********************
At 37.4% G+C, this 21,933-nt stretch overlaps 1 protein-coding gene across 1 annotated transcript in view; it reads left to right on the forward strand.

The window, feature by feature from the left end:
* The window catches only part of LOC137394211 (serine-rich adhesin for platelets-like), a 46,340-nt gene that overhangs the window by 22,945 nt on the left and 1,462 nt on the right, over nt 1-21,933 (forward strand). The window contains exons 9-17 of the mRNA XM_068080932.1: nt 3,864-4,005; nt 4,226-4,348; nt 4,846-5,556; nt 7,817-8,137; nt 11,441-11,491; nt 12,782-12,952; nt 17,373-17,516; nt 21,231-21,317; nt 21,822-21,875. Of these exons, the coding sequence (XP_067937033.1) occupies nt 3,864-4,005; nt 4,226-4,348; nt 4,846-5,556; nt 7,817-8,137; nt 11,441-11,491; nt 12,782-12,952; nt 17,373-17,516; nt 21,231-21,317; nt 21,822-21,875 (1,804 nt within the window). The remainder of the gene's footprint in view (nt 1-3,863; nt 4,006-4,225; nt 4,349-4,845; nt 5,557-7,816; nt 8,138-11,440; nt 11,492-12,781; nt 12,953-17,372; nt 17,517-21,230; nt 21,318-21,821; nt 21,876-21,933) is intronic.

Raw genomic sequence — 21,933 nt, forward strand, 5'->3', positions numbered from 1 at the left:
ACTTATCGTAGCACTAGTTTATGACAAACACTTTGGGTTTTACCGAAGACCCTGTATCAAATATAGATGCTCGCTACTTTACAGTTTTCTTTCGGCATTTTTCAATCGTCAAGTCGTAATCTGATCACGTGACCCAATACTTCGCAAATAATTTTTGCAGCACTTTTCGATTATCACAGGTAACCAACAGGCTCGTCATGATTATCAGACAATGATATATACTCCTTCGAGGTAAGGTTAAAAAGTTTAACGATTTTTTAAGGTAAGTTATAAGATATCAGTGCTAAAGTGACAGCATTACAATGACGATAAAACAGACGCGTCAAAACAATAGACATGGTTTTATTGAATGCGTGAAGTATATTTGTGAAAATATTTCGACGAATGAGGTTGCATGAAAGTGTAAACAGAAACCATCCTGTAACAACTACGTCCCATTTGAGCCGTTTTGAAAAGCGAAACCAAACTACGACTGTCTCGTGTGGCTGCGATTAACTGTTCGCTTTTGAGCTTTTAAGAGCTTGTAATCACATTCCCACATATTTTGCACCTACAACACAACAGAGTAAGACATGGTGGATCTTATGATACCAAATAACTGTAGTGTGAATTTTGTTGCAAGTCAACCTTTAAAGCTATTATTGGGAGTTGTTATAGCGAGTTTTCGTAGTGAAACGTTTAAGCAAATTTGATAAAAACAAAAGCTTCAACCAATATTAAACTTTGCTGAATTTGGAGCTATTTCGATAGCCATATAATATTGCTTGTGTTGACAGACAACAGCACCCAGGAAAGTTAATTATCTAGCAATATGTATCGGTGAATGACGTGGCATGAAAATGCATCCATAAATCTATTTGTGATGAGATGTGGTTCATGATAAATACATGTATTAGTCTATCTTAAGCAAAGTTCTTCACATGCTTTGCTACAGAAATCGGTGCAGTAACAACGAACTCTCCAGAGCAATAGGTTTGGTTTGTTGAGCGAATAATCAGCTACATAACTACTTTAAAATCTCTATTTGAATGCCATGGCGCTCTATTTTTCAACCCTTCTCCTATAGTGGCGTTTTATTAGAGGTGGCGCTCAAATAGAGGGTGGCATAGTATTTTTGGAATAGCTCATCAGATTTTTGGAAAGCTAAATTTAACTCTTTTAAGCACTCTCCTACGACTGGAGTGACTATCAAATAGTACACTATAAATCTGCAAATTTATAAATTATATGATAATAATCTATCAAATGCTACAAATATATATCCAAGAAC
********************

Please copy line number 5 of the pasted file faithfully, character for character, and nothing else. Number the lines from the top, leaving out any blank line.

ACTTATCGTAGCACTAGTTTATGACAAACACTTTGGGTTTTACCGAAGACCCTGTATCAAATATAGATGCTCGCTACTTTACAGTTTTCTTTCGGCATTTTTCAATCGTCAAGTCGTAATCTGATCACGTGACCCAATACTTCGCAAATAATTTTTGCAGCACTTTTCGATTATCACAGGTAACCAACAGGCTCGTCATGATTATCAGACAATGATATATACTCCTTCGAGGTAAGGTTAAAAAGTTTAACGATTTTTTAAGGTAAGTTATAAGATATCAGTGCTAAAGTGACAGCATTACAATGACGATAAAACAGACGCGTCAAAACAATAGACATGGTTTTATTGAATGCGTGAAGTATATTTGTGAAAATATTTCGACGAATGAGGTTGCATGAAAGTGTAAACAGAAACCATCCTGTAACAACTACGTCCCATTTGAGCCGTTTTGAAAAGCGAAACCAAACTACGACTGTCTCGTGTGGCTGCGATTAACTGTTCGCTTTTGAGCTTTTAAGAGCTTGTAATCACATTCCCACATATTTTGCACCTACAACACAACAGAGTAAGACATGGTGGATCTTATGATACCAAATAACTGTAGTGTGAATTTTGTTGCAAGTCAACCTTTAAAGCTATTATTGGGAGTTGTTATAGCGAGTTTTCGTAGTGAAACGTTTAAGCAAATTTGATAAAAACAAAAGCTTCAACCAATATTAAACTTTGCTGAATTTGGAGCTATTTCGATAGCCATATAATATTGCTTGTGTTGACAGACAACAGCACCCAGGAAAGTTAATTATCTAGCAATATGTATCGGTGAATGACGTGGCATGAAAATGCATCCATAAATCTATTTGTGATGAGATGTGGTTCATGATAAATACATGTATTAGTCTATCTTAAGCAAAGTTCTTCACATGCTTTGCTACAGAAATCGGTGCAGTAACAACGAACTCTCCAGAGCAATAGGTTTGGTTTGTTGAGCGAATAATCAGCTACATAACTACTTTAAAATCTCTATTTGAATGCCATGGCGCTCTATTTTTCAACCCTTCTCCTATAGTGGCGTTTTATTAGAGGTGGCGCTCAAATAGAGGGTGGCATAGTATTTTTGGAATAGCTCATCAGATTTTTGGAAAGCTAAATTTAACTCTTTTAAGCACTCTCCTACGACTGGAGTGACTATCAAATAGTACACTATAAATCTGCAAATTTATAAATTATATGATAATAATCTATCAAATGCTACAAATATATATCCAAGAAC